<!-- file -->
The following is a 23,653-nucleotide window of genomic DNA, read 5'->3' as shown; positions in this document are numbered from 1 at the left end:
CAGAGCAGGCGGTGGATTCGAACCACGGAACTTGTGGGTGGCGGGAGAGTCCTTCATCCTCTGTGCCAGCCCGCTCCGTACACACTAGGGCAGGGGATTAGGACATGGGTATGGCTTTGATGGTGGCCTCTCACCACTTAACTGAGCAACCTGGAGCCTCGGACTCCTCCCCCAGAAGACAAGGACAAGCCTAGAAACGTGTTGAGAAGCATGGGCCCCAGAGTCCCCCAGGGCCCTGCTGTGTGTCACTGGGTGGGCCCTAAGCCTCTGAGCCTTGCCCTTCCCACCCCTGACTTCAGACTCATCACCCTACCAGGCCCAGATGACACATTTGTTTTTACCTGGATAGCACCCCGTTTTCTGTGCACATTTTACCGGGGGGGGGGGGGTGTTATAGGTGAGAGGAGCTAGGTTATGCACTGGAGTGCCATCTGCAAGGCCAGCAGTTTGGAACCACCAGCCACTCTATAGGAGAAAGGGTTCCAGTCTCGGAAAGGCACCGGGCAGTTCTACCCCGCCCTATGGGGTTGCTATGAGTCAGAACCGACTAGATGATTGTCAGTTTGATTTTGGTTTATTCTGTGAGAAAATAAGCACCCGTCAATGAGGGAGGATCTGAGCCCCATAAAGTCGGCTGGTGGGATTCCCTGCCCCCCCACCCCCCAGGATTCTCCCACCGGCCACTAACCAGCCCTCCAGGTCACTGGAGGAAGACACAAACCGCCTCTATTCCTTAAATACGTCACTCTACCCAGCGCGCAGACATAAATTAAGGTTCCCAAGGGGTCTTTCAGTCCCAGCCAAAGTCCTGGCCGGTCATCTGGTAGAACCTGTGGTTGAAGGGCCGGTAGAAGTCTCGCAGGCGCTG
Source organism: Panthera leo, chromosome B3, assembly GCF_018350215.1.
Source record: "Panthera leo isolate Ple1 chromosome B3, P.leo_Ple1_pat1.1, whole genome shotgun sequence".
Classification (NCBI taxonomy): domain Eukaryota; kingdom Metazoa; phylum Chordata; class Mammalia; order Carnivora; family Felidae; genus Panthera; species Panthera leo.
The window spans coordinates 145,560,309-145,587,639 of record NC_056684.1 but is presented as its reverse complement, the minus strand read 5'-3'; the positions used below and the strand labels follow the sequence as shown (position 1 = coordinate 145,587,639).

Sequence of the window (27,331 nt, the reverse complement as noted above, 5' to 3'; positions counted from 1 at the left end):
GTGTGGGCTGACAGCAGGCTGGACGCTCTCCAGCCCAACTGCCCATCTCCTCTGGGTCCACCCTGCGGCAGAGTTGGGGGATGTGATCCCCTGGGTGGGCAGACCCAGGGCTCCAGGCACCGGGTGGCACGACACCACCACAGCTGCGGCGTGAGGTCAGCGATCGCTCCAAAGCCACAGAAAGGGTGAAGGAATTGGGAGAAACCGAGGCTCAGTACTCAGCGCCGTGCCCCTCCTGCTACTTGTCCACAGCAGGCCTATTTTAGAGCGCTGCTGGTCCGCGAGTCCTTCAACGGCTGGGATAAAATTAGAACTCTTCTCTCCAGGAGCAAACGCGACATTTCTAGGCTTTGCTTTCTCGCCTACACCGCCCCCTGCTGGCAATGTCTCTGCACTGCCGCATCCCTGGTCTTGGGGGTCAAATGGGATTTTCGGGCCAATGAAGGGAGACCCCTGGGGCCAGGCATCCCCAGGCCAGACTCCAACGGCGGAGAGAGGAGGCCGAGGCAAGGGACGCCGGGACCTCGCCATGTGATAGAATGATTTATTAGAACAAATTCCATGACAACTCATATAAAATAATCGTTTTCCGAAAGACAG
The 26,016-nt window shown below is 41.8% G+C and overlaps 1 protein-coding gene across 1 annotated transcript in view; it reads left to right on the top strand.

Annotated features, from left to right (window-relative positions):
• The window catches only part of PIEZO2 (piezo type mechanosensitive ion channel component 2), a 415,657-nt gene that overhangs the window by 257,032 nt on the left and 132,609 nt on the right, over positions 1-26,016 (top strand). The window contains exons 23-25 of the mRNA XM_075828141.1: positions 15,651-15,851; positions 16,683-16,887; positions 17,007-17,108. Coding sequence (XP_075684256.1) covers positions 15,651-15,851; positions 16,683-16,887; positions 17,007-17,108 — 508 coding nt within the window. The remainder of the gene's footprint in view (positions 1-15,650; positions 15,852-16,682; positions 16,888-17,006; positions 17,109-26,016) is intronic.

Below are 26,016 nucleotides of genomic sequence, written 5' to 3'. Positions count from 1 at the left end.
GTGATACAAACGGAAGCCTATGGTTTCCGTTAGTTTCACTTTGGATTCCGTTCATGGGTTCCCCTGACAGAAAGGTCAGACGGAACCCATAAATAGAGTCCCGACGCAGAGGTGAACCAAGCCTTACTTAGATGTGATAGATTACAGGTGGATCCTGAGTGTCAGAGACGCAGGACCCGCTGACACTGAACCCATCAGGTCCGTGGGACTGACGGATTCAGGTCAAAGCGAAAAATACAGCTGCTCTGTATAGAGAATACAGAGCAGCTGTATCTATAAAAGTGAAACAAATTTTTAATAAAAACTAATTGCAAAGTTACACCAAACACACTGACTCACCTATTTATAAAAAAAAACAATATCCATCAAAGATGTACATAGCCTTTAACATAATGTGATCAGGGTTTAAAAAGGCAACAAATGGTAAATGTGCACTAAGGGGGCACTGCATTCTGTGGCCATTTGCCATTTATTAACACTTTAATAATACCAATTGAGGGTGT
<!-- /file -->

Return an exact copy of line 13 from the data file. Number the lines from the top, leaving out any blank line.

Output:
GTGATACAAACGGAAGCCTATGGTTTCCGTTAGTTTCACTTTGGATTCCGTTCATGGGTTCCCCTGACAGAAAGGTCAGACGGAACCCATAAATAGAGTCCCGACGCAGAGGTGAACCAAGCCTTACTTAGATGTGATAGATTACAGGTGGATCCTGAGTGTCAGAGACGCAGGACCCGCTGACACTGAACCCATCAGGTCCGTGGGACTGACGGATTCAGGTCAAAGCGAAAAATACAGCTGCTCTGTATAGAGAATACAGAGCAGCTGTATCTATAAAAGTGAAACAAATTTTTAATAAAAACTAATTGCAAAGTTACACCAAACACACTGACTCACCTATTTATAAAAAAAAACAATATCCATCAAAGATGTACATAGCCTTTAACATAATGTGATCAGGGTTTAAAAAGGCAACAAATGGTAAATGTGCACTAAGGGGGCACTGCATTCTGTGGCCATTTGCCATTTATTAACACTTTAATAATACCAATTGAGGGTGT